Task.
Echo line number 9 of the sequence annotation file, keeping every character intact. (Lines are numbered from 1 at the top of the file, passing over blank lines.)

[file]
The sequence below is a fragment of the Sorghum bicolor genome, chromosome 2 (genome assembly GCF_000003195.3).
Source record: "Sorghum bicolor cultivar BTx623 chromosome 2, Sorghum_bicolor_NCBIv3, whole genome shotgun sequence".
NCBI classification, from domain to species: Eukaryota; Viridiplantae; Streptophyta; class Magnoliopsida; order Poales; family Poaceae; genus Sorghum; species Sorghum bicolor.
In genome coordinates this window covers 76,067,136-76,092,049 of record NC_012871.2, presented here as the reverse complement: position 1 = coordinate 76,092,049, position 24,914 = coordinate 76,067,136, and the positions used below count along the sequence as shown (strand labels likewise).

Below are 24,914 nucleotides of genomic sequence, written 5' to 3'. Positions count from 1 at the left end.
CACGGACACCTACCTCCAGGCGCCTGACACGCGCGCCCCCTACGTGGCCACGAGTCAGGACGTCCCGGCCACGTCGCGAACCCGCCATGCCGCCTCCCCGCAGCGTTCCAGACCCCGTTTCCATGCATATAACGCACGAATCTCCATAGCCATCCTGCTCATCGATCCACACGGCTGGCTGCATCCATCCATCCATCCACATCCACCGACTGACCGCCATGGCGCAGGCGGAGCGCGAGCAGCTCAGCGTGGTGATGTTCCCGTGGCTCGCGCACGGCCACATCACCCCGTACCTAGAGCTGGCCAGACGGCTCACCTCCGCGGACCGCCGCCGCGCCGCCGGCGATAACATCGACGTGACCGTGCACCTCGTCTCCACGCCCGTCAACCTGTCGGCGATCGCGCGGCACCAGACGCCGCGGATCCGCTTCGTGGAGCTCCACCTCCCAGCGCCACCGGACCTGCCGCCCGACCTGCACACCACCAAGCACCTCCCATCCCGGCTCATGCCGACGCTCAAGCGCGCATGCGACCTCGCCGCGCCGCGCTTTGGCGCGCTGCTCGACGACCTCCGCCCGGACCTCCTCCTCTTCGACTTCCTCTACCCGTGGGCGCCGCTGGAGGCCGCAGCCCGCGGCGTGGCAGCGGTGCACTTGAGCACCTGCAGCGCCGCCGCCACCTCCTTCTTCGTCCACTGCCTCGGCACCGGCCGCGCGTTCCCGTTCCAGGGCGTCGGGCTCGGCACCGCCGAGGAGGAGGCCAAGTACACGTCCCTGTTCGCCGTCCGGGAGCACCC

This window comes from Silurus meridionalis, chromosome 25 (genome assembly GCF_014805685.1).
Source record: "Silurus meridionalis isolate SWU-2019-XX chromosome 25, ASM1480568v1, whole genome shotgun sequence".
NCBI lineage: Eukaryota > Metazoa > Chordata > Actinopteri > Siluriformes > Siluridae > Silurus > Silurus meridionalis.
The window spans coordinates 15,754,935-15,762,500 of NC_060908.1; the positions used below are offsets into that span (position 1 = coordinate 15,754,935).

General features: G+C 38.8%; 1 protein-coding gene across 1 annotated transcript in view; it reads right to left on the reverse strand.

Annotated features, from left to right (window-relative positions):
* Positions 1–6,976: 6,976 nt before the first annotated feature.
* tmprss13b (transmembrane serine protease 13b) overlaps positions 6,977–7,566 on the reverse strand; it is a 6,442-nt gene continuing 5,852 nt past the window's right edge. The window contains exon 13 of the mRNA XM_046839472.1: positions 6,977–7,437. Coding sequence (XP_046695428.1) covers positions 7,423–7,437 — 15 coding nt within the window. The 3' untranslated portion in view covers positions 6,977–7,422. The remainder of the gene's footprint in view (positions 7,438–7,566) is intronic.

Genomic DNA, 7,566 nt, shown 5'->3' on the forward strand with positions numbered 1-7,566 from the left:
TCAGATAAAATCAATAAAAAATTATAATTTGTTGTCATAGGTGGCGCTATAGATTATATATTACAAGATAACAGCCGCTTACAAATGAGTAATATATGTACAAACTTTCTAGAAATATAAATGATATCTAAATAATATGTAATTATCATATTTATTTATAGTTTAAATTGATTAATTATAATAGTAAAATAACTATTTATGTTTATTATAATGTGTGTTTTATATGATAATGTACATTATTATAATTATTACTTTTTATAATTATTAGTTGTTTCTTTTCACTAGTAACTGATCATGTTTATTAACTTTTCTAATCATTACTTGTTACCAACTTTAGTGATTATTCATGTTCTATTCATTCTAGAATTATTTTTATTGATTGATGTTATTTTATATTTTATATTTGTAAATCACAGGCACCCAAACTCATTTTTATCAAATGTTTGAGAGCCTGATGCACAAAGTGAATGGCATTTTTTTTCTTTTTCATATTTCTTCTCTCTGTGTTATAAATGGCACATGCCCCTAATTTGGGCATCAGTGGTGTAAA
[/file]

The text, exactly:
NCBI lineage: Eukaryota > Metazoa > Chordata > Actinopteri > Siluriformes > Siluridae > Silurus > Silurus meridionalis.